Members of the Labour and Conservative parties are getting increasingly irritated with the Lib Dem approach to politics in the Middle East as the elections draw closer.
You can’t really blame them for pointing out the obvious contrast in the positions of two candidates – sorry, ‘Shadow MPs’ – from the same borough.
In the north of Camden, Ed Fordham has been said to be ‘courting’ Jewish voters in Hampstead. He’s actually just back from Israel, a trip which Labour unkindly called a “publicity tour” during last week’s council meeting.
And in the south, Jo Shaw has signed her name to leaflets demanding that Britain no longer helps to arm Israel and denouncing a ‘lacklustre’ response to last year’s air strikes in Gaza.
Shaw’s position matches that of Syed Hoque, the defecting councillor who joined the Lib Dems from Labour last year with an attack on Labour’s foreign policy. (Yes, that’s the same Syed Hoque who sought election as a Labour councillor in Haverstock ward with the most infamous Iraq War remained fresh in voters minds).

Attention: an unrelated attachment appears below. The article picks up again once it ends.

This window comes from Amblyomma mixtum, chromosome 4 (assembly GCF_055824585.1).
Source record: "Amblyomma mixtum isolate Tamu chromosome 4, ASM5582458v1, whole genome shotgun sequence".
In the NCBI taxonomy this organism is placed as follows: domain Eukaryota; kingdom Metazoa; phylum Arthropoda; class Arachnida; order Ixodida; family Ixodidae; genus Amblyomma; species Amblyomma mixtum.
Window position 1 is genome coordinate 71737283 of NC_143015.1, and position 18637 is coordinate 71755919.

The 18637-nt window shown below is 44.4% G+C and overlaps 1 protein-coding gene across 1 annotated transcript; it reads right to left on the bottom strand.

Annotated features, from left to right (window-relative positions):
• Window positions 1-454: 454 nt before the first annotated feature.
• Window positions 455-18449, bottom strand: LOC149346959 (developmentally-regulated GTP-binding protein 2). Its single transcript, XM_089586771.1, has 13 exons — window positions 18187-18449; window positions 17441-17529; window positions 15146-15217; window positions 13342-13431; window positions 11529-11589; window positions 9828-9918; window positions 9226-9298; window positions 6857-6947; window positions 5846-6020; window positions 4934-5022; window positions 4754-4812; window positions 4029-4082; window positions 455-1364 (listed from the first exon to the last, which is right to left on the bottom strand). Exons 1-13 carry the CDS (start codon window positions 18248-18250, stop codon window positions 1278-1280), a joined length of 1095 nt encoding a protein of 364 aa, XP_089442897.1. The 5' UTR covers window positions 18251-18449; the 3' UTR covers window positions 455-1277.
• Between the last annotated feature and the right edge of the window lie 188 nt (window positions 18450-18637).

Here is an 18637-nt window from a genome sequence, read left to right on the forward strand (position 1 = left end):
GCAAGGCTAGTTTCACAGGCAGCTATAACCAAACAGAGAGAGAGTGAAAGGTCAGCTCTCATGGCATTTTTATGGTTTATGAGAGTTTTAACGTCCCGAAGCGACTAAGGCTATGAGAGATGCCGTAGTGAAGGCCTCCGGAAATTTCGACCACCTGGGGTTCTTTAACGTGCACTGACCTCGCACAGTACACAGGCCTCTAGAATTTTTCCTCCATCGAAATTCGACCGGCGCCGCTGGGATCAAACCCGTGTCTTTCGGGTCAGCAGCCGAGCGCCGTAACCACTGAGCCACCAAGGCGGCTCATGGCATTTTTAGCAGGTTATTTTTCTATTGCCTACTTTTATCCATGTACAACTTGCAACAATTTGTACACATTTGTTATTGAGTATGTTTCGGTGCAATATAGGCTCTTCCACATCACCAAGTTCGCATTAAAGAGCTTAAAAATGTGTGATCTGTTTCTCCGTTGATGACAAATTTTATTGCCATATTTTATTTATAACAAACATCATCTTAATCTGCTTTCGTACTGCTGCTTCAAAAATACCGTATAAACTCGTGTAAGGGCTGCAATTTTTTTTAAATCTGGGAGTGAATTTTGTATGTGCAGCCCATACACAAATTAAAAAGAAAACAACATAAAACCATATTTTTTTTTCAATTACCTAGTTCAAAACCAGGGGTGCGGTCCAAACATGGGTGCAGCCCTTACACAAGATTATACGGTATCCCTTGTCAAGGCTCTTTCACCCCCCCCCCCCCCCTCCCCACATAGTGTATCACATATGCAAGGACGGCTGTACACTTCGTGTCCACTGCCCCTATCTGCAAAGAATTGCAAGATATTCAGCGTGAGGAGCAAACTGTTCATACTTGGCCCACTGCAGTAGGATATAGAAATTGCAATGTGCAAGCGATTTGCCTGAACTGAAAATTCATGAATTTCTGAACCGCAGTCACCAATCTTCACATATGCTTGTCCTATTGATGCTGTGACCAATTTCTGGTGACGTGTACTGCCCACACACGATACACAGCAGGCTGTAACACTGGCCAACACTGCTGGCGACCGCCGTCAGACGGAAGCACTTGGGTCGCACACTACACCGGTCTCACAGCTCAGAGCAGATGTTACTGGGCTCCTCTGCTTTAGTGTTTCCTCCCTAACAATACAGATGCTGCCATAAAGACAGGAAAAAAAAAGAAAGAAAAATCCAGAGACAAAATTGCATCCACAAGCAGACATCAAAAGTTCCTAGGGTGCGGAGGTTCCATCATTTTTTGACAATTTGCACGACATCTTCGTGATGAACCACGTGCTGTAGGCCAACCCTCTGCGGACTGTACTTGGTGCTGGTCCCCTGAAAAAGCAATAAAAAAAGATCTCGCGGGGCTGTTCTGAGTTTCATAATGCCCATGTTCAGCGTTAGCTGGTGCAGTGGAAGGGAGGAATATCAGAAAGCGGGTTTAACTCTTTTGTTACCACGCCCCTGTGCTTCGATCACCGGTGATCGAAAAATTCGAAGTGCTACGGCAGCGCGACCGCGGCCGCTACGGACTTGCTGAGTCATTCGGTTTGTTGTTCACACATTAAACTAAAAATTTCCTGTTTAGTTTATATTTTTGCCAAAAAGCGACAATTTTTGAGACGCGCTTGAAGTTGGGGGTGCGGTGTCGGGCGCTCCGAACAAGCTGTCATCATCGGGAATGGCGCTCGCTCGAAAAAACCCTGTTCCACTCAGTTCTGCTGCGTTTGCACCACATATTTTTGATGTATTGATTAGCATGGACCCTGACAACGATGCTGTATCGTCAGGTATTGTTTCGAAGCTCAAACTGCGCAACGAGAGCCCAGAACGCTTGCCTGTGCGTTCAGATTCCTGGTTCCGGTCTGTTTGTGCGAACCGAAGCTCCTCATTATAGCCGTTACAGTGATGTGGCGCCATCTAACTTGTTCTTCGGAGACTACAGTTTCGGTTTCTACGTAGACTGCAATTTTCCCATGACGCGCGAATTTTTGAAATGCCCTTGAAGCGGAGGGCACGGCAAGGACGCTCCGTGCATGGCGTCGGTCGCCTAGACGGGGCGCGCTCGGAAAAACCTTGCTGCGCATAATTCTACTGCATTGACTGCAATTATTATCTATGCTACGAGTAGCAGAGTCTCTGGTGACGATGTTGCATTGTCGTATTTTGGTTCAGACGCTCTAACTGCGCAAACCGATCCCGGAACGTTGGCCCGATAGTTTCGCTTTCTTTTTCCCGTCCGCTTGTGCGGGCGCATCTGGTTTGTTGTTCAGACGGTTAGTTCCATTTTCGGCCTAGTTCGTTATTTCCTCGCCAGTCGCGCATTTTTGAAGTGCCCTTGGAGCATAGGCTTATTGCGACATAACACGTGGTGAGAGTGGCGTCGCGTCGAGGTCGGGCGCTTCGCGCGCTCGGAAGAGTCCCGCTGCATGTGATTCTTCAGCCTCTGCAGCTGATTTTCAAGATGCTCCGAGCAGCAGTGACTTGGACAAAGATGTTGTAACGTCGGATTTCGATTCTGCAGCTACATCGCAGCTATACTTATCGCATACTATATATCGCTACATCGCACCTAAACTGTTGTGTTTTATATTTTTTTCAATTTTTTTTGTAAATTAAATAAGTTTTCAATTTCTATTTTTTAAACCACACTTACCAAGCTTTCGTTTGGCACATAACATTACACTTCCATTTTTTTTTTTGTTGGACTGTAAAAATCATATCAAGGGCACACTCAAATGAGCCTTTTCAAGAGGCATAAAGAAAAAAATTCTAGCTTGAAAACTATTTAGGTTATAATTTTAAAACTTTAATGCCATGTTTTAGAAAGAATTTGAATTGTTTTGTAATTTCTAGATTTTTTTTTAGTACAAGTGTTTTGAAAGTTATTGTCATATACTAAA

Syed may be impressed with Shaw’s angry words about Israel, even if they are telegraphed by her critics as a cynical call out to Muslim voters in the south of the borough. But you wonder whether Syed has found that, just like in the Labour Party he left behind, there are wide differences of opinions on the issue.
That seems to be the picture being painted by some of his colleagues who tell me the issue is up for debate within the Lib Dems and it’s up to individuals to come to their own conclusions about what would be the best way forward for that part of the world. That’s fair enough, all very democratic… with the proviso, of course, that those views come from the heart and are not tailored to match the most amount of voters.